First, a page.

Binge drinking (5+ alcoholic beverages at one time) is associated with risky sexual behaviors. A new study is one of the few to examine this association by gender in an urban clinic for sexually transmitted diseases (STDs).
Results show that binge drinking among women attending the clinic was linked to unsafe sexual practices – such as multiple partners and anal sex – and high rates of gonorrhea.
"The link between binge drinking and risky sexual behavior is complex," said Heidi E. Hutton, assistant professor of psychiatry and behavioral sciences at Johns Hopkins University School of Medicine as well as corresponding author for the study. "We wanted to examine one component of that relationship, whether binge drinking increased the risk of engaging in sexual behaviors and having STDs. We found gender differences in binge drinking among patients at an STD clinic, and also that binge drinking increased STD risk for women."
"Binge drinking results in a decreased ability to make clear decisions," noted Geetanjali Chander, assistant professor of medicine in the division of general internal medicine at Johns Hopkins University School of Medicine, "and can enable individuals to engage in behaviors that they would not if sober. Initially, some individuals may drink with the expectation of decreasing inhibitions, or some may drink because they are anxious, or depressed, and they expect alcohol to alleviate their symptoms. Regardless of why they choose to drink, many people do not perceive the potential risk or harm that may result from binge drinking."
Between July 2000 and August 2001, researchers approached 795 STD-clinic patients being evaluated/ treated for STDs. Of those approached, 671 (322 males, 349 females; 95% African American, 83% heterosexual) agreed to answer questions about their recent alcohol/drug use and risky sexual behaviors using audio computer-assisted-self interview technology. The association between binge drinking and sexual behaviors/STDs was then analyzed, adjusting for age, employment, and drug use.
"We found that binge drinking among women STD-clinic patients is associated with certain risky sexual behaviors," said Hutton. "Across gender, women binge drinkers are more likely to have anal sex than men binge drinkers. Within gender, women binge drinkers are three times as likely to have anal sex, and twice as likely to have multiple sex partners compared to women who do not drink alcohol. Compared to non-drinking women, women binge drinkers are also five times as likely to have gonorrhea."
"Gonorrhea is a sexually transmitted disease which reflects unsafe sexual practices," added Chander. "This association between binge drinking and high-risk sexual behaviors is especially important as risky behaviors are associated with HIV acquisition and transmission."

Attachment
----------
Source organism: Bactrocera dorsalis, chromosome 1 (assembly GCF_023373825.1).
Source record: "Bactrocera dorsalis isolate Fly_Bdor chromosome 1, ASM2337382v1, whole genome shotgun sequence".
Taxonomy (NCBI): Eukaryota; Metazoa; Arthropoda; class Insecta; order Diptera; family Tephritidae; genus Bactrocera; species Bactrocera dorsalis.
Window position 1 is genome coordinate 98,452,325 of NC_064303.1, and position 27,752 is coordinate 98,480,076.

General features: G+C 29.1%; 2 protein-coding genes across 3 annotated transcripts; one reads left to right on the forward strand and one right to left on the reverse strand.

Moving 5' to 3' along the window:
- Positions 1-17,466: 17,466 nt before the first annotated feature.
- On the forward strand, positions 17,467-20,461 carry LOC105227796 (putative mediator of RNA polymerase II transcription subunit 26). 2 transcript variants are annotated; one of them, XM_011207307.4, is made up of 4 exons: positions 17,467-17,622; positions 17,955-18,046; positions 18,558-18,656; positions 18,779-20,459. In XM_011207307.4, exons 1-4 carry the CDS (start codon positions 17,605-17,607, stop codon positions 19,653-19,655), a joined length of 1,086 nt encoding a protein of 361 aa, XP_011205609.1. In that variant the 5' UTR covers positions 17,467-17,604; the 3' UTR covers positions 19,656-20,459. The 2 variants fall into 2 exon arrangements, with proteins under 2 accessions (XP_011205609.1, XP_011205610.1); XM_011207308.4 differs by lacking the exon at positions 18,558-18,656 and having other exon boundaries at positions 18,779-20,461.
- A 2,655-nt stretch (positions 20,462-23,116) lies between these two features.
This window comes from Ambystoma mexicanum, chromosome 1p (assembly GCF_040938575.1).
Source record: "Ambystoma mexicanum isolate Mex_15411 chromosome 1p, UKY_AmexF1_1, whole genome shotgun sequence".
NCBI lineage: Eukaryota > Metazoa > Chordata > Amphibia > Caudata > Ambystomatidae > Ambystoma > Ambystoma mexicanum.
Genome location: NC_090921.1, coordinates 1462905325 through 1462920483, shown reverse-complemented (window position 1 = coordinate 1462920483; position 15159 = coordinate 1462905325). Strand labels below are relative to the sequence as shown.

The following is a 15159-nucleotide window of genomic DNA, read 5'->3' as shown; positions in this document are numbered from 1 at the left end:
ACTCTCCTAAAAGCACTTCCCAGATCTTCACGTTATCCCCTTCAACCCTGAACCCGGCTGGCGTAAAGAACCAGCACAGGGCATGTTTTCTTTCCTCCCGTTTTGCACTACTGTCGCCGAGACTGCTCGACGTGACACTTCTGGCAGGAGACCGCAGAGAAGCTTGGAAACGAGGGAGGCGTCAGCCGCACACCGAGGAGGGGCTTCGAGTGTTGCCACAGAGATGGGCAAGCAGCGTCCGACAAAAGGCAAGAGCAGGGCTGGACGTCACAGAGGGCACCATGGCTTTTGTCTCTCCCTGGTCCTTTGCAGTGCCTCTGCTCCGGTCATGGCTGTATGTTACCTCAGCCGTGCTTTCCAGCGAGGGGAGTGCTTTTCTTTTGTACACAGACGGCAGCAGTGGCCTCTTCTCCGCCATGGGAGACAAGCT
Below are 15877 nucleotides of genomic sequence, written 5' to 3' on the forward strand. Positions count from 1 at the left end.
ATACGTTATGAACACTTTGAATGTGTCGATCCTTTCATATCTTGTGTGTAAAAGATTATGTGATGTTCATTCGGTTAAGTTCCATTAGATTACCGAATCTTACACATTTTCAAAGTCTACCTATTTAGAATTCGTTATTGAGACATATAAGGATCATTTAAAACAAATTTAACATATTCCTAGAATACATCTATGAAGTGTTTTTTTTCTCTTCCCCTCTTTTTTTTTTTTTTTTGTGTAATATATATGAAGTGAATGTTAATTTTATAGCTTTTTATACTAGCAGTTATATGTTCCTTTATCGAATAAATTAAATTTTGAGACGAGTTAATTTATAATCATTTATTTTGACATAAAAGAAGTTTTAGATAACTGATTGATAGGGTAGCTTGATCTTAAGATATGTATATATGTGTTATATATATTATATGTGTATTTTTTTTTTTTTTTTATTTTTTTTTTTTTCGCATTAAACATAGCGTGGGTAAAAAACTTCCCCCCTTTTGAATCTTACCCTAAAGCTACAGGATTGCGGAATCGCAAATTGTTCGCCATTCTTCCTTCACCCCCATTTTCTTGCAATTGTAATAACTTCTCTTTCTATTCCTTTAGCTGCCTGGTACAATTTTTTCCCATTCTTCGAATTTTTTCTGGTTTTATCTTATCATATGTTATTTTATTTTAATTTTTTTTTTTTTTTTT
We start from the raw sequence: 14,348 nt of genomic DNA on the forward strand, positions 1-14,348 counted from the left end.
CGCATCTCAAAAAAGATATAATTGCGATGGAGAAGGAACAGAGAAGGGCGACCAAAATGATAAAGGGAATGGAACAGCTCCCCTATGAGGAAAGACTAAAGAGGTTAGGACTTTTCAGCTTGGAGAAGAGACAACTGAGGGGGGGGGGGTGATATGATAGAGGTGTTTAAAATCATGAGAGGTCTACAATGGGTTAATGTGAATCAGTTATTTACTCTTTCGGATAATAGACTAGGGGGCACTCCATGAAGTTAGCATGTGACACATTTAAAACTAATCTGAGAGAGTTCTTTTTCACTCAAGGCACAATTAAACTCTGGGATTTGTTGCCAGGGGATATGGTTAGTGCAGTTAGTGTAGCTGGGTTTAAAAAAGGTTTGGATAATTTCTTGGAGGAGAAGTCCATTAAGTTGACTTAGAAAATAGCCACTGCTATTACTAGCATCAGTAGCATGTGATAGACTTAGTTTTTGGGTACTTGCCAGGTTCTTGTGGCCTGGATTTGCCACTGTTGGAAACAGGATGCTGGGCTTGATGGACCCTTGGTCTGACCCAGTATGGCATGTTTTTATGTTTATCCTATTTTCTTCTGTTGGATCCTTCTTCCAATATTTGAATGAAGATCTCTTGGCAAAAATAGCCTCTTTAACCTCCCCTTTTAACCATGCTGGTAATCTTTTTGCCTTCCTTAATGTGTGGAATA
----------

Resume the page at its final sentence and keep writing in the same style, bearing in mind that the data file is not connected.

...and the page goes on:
Hutton said that both binge drinking and risky sexual behaviors are more hazardous to women than men.
"If women and men consume the same dose of alcohol, women will have a higher concentration of alcohol in their system, and substantially greater alcohol-caused impairment than men," she said. "Furthermore, anatomical differences place women at greater risk than men of contracting some sexually transmitted infections. As a result, men transmit some infections to women more efficiently than women do to men. For example, men are eight to 10 times more likely to transmit HIV to a female partner through repeated, unprotected sexual intercourse than women are to transmit the virus to men."
"While other studies have demonstrated that alcohol use is associated with high-risk behaviors, this study demonstrates a gender-specific association between binge drinking and risky behaviors which merits further exploration," said Chander. "Linking binge drinking to an actual biological marker that reflects high-risk sexual behaviors strengthens the argument that alcohol use is associated with high-risk behaviors."
Hutton and her colleagues recommend that clinicians at STD clinics routinely screen for binge drinking. "While it is standard practice in most STD clinics to discuss behavioral factors for STD risk," said Hutton, "binge drinkers may be harder to identify than alcohol-dependent individuals because the latter have more obvious impairment of function."
Authors were: Mary E. McCaul and Patricia B. Santora of the Department of Psychiatry and Behavioral Sciences at Johns Hopkins University School of Medicine; and Emily J. Erbelding of the Department of Medicine at Johns Hopkins University School of Medicine, and the Baltimore City Health Department. The study was funded by the National Institutes of Health, and the Blades Center for Clinical Practice and Research in Alcohol/Drug Dependence.
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